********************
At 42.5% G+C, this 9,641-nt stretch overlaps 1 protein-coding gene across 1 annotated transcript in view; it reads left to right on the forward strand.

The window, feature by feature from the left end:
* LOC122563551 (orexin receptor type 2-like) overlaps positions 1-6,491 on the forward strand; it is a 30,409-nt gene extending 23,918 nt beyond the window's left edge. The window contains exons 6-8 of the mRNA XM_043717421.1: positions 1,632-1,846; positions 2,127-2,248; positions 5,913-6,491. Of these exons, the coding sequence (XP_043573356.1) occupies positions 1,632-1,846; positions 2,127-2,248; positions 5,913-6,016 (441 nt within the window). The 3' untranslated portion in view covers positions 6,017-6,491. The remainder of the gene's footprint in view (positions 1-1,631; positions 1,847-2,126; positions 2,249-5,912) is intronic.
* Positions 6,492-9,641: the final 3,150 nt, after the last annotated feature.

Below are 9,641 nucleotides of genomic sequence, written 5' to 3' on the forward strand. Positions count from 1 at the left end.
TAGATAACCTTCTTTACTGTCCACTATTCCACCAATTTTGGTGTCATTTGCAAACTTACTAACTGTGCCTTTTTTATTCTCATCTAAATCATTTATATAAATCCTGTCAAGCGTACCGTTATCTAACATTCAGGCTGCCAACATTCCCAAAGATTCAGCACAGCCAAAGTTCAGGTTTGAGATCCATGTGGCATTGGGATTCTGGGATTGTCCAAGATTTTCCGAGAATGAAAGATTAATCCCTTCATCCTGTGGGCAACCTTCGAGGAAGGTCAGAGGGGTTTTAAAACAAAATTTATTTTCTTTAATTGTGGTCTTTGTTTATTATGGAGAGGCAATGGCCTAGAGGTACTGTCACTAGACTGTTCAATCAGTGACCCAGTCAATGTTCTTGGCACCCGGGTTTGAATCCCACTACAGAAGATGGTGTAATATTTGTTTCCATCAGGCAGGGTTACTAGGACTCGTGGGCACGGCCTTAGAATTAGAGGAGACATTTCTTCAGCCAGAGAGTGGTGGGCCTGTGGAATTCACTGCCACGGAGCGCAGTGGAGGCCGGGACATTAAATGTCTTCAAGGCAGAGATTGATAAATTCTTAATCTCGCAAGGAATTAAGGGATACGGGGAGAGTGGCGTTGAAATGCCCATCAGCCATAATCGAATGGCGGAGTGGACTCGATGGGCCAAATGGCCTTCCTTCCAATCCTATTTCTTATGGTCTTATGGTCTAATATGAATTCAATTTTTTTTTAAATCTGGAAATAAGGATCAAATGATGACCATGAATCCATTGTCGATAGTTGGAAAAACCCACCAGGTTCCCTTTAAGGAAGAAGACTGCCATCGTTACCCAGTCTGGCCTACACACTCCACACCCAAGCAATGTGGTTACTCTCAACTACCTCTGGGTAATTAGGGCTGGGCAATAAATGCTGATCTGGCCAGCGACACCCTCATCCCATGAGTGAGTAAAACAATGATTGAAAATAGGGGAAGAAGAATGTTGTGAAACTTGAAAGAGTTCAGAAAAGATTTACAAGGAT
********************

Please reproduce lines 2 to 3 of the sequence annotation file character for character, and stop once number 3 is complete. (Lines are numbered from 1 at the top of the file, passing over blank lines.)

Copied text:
The window, feature by feature from the left end:
* LOC122563551 (orexin receptor type 2-like) overlaps positions 1-6,491 on the forward strand; it is a 30,409-nt gene extending 23,918 nt beyond the window's left edge. The window contains exons 6-8 of the mRNA XM_043717421.1: positions 1,632-1,846; positions 2,127-2,248; positions 5,913-6,491. Of these exons, the coding sequence (XP_043573356.1) occupies positions 1,632-1,846; positions 2,127-2,248; positions 5,913-6,016 (441 nt within the window). The 3' untranslated portion in view covers positions 6,017-6,491. The remainder of the gene's footprint in view (positions 1-1,631; positions 1,847-2,126; positions 2,249-5,912) is intronic.